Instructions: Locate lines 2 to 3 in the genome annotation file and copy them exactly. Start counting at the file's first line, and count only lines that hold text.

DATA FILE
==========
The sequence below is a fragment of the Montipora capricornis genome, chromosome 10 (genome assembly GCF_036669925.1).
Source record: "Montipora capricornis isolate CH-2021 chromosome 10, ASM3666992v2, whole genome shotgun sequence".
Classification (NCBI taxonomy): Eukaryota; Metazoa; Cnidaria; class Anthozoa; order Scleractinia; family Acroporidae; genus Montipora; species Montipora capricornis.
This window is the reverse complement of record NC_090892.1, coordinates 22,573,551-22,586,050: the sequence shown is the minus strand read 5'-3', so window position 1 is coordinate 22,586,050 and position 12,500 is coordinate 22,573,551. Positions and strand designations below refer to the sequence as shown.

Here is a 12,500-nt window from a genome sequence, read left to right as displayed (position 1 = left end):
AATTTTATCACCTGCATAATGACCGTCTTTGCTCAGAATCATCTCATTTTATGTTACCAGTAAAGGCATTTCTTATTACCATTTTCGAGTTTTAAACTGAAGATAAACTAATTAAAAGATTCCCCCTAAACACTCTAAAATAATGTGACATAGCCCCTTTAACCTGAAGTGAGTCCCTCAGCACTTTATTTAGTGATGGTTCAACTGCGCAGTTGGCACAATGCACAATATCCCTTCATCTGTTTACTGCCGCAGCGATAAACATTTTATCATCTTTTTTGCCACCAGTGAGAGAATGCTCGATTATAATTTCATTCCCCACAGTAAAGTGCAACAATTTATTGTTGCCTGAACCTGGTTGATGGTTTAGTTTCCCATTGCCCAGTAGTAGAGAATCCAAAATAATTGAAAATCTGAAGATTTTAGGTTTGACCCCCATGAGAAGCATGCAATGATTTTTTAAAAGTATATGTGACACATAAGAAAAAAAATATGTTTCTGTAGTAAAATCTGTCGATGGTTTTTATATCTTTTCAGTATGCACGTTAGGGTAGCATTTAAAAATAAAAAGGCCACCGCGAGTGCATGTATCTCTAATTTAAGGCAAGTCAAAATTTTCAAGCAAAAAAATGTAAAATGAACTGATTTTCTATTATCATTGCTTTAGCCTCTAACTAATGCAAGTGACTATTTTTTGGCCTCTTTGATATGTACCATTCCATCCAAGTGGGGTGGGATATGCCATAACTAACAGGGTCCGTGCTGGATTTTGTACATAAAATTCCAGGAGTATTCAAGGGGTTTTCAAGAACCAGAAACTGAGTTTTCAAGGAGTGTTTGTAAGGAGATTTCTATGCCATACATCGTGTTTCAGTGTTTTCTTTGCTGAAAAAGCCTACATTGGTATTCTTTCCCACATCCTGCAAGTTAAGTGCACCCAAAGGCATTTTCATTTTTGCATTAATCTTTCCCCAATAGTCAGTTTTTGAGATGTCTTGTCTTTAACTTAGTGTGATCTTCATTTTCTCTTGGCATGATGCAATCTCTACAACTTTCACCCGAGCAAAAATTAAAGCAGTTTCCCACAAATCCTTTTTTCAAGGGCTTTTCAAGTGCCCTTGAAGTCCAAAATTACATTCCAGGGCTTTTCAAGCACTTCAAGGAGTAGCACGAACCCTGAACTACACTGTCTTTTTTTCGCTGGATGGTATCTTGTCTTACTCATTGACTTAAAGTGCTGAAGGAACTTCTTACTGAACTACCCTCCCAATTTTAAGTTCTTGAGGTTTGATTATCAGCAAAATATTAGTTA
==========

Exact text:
Source record: "Montipora capricornis isolate CH-2021 chromosome 10, ASM3666992v2, whole genome shotgun sequence".
Classification (NCBI taxonomy): Eukaryota; Metazoa; Cnidaria; class Anthozoa; order Scleractinia; family Acroporidae; genus Montipora; species Montipora capricornis.